“Would you please point me to the Diamond Club?”
“Right this way, sir.”
With that, I was ushered into a spacious glass-walled hospitality suite behind home plate at Angel Stadium in Anaheim, California, past a long row of television cameras and into an ocean of public-relations officers, invited guests, corporate heavies, sponsor reps, and fellow members of the media.
“Welcome to the Monster Energy AMA Supercross press conference. My name is Jamie Little, also known as NASCAR and IndyCar pit reporter. Many people forget that I actually started right here in Supercross 15 years ago. My first live announcing gig was at this stadium interviewing the riders.
“A lot has changed since I left this sport back in 2006, most notably the competition. When I left, two, maybe three riders could win a main and then go on to win the championship. This year, things have changed.”
Indeed. With four-time champ Ryan Villopoto racing in Europe, only two riders, Red Bull KTM's Ryan Dungey and two-time series champ Chad Reed, will start the 17-round season on Saturday night with a premier-class title in their pocket. “We haven’t started a season with a field of riders so deep,” Little continued, “the parity so balanced as we do here in 2015.”
Seven 450cc-class riders were invited to take part in the press conference. Both of the veterans, Dungey, 25, and Reed, 32, said they are physically ready for the start of the season, no small feat in this rough sport. Some thought Reed might not return from injuries suffered last year.
“Healthy and happy go hand in hand,” said Reed, who has added a second rider, Josh Grant, to his self-owned TwoTwo Motorsports. “It’s no secret my years are running out. To be in form last year, to be comfortable winning races and feel like I had a real shot at the championship, it hurt. It took a long time to rebound emotionally. At this point, I feel like I have a lot to give. I want to be out here with these guys.”
“The last four years have been tough,” Dungey admitted. “Villopoto made it tough on us. We’ve been right there with the championship stats every year. Obviously, there is a long list of guys who can win it, but we feel really well prepared and healthy.”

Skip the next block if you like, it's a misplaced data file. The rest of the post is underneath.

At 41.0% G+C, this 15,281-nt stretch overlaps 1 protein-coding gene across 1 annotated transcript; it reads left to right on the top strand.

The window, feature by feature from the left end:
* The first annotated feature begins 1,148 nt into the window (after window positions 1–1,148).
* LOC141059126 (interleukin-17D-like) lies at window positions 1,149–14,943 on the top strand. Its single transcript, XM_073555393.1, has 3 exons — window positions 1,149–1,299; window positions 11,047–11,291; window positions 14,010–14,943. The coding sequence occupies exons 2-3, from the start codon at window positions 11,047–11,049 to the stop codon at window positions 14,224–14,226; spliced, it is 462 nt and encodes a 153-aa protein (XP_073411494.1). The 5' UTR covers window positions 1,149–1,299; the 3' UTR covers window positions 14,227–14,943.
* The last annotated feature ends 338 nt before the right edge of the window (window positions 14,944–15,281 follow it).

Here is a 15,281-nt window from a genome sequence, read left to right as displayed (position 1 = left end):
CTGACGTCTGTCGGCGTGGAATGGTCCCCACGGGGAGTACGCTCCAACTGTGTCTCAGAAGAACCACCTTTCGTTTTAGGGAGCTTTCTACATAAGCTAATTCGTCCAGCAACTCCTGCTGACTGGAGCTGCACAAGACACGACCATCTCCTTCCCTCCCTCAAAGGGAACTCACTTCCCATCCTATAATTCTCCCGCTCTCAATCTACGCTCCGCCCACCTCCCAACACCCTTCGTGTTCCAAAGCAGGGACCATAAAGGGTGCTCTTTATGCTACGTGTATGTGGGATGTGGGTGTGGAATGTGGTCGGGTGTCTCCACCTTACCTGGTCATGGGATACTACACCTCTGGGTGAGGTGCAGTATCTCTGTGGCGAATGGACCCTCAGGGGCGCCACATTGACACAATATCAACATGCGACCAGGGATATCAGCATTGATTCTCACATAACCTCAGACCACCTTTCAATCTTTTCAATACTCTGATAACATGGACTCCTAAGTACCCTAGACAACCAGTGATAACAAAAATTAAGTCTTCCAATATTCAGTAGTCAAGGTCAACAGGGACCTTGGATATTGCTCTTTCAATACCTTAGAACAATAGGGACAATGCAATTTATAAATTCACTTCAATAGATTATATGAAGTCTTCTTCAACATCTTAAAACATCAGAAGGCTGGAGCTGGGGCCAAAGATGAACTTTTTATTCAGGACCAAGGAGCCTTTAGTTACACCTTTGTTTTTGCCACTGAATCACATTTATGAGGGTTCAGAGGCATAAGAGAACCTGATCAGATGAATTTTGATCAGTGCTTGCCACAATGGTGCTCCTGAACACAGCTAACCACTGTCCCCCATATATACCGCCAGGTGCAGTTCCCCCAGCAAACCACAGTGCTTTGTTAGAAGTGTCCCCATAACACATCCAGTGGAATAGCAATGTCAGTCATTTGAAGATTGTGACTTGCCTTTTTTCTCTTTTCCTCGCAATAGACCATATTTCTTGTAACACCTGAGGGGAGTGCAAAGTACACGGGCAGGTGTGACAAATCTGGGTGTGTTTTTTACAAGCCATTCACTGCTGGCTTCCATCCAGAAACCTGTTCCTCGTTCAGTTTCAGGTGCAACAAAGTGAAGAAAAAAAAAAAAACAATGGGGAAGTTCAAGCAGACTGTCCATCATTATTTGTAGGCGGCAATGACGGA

Dungey will be racing a KTM 450 SX-F Factory Edition. “They did a good job,” he said about the new bike. “It’s pretty light; we have to add weight. I also started working with [trainer] Eldon Baker, which has been very helpful. It’s been one of the best off-seasons I’ve had in my whole career. I’m excited to see what the year brings.”
Davi Millsaps, like Trey Canard, is returning from injury (and a $100K paycheck at October’s Monster Energy Cup in Las Vegas). Millsaps is also riding for a new team, Monster Energy Kawasaki. “Obviously, there are nerves going on,” he said, “Getting the feeling of competition back at Monster Cup was great, especially after being off 18 months. I’m looking forward to getting behind the gate again.”
When the riders were asked about James Stewart’s controversial 16-month suspension from competition after testing positive for a banned substance, Canard was first to respond. “I’m not against James in any way,” he said. “I think the penalty is a little steep, but at the same time, they’ve got to really stick with this deal if they’re going to do the drug-testing thing. We’ve got to be on our game with what we’re putting in our bodies and be accountable for that.”
Canard also commented on Honda's increased support for Supercross. “I’ve been on Hondas my entire professional career,” he said, “and I’ve never seen the Japanese this involved. When you’ve got the company that’s making your motorcycle excited, it’s a good thing. I want to make them happy.”
Reigning AMA 450 Pro Motocross Champion Ken Roczen won last year’s opener at Anaheim, his 450 SX debut, one of two victories last season. He, too, has switched teams and is now piloting a Suzuki for RCH Factory Racing, co-owned by 15-time national champ Ricky Carmichael and freestyle motocross pioneer Carey Hart.
“I’ve been really happy with my team change,” Roczen said. “I have a lot of confidence on the bike. I’m going to go to every race and ride as aggressive and as smart as I can. Going back to my roots, being on a Suzuki, man, I can’t wait.”
Regarding Stewart’s suspension, Roczen said, “We’re all in the same boat. Obviously, there’s a heavy hitter gone, but there’s still going to be good racing.”
Justin Barcia is yet another rider who has swapped machines, moving from Honda to Joe Gibbs Racing Yamaha. Like Roczen, Barcia earned two wins in 2014. “It’s a learning process,” he said regarding his new team. “I also hired a new trainer, Johnny O’Mara. We’ve been working really hard, putting in the laps, so I definitely feel ready.”
Winner of the 2014 West Regional 250cc Supercross title, Jason Anderson is making his 450 debut on the new Rockstar Energy Husqvarna Racing entry. “Going to Sweden and hanging out with [motocross pioneer] Torsten Hallman was cool,” he said. “I think everyone is going to be surprised how good the bike is. My expectations are to get some podium finishes.”
Will a rookie win once again at Anaheim? We’ll all find out Saturday night at Angel Stadium. All 45,050 of us.